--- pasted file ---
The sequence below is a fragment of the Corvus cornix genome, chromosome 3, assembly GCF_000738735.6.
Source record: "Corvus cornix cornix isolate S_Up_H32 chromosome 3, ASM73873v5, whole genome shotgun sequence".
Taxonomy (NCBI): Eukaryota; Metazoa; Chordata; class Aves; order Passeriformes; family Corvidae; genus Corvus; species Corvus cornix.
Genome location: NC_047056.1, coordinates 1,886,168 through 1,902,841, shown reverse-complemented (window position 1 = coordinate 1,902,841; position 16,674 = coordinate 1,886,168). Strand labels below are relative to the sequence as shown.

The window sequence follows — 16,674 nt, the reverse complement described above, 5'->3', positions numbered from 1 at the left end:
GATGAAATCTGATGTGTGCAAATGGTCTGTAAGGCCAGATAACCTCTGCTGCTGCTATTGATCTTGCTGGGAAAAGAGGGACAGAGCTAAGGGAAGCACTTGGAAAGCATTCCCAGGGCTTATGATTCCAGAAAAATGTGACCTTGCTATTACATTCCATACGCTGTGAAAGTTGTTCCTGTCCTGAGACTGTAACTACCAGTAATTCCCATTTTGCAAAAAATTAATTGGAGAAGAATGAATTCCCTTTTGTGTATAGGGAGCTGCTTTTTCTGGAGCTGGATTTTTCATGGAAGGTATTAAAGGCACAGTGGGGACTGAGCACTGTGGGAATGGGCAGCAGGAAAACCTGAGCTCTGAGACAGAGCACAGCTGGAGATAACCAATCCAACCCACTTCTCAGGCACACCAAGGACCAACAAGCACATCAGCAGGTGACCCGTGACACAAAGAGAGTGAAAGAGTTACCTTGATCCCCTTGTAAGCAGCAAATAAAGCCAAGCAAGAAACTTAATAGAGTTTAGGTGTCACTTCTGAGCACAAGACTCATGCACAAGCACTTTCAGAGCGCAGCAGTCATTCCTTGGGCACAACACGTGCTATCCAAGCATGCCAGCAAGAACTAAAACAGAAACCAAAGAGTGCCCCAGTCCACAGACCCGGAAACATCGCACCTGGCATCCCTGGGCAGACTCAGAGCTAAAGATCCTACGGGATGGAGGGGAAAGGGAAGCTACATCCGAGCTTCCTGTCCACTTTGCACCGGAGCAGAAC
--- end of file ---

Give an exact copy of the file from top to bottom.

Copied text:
The sequence below is a fragment of the Corvus cornix genome, chromosome 3, assembly GCF_000738735.6.
Source record: "Corvus cornix cornix isolate S_Up_H32 chromosome 3, ASM73873v5, whole genome shotgun sequence".
Taxonomy (NCBI): Eukaryota; Metazoa; Chordata; class Aves; order Passeriformes; family Corvidae; genus Corvus; species Corvus cornix.
Genome location: NC_047056.1, coordinates 1,886,168 through 1,902,841, shown reverse-complemented (window position 1 = coordinate 1,902,841; position 16,674 = coordinate 1,886,168). Strand labels below are relative to the sequence as shown.

The window sequence follows — 16,674 nt, the reverse complement described above, 5'->3', positions numbered from 1 at the left end:
GATGAAATCTGATGTGTGCAAATGGTCTGTAAGGCCAGATAACCTCTGCTGCTGCTATTGATCTTGCTGGGAAAAGAGGGACAGAGCTAAGGGAAGCACTTGGAAAGCATTCCCAGGGCTTATGATTCCAGAAAAATGTGACCTTGCTATTACATTCCATACGCTGTGAAAGTTGTTCCTGTCCTGAGACTGTAACTACCAGTAATTCCCATTTTGCAAAAAATTAATTGGAGAAGAATGAATTCCCTTTTGTGTATAGGGAGCTGCTTTTTCTGGAGCTGGATTTTTCATGGAAGGTATTAAAGGCACAGTGGGGACTGAGCACTGTGGGAATGGGCAGCAGGAAAACCTGAGCTCTGAGACAGAGCACAGCTGGAGATAACCAATCCAACCCACTTCTCAGGCACACCAAGGACCAACAAGCACATCAGCAGGTGACCCGTGACACAAAGAGAGTGAAAGAGTTACCTTGATCCCCTTGTAAGCAGCAAATAAAGCCAAGCAAGAAACTTAATAGAGTTTAGGTGTCACTTCTGAGCACAAGACTCATGCACAAGCACTTTCAGAGCGCAGCAGTCATTCCTTGGGCACAACACGTGCTATCCAAGCATGCCAGCAAGAACTAAAACAGAAACCAAAGAGTGCCCCAGTCCACAGACCCGGAAACATCGCACCTGGCATCCCTGGGCAGACTCAGAGCTAAAGATCCTACGGGATGGAGGGGAAAGGGAAGCTACATCCGAGCTTCCTGTCCACTTTGCACCGGAGCAGAAC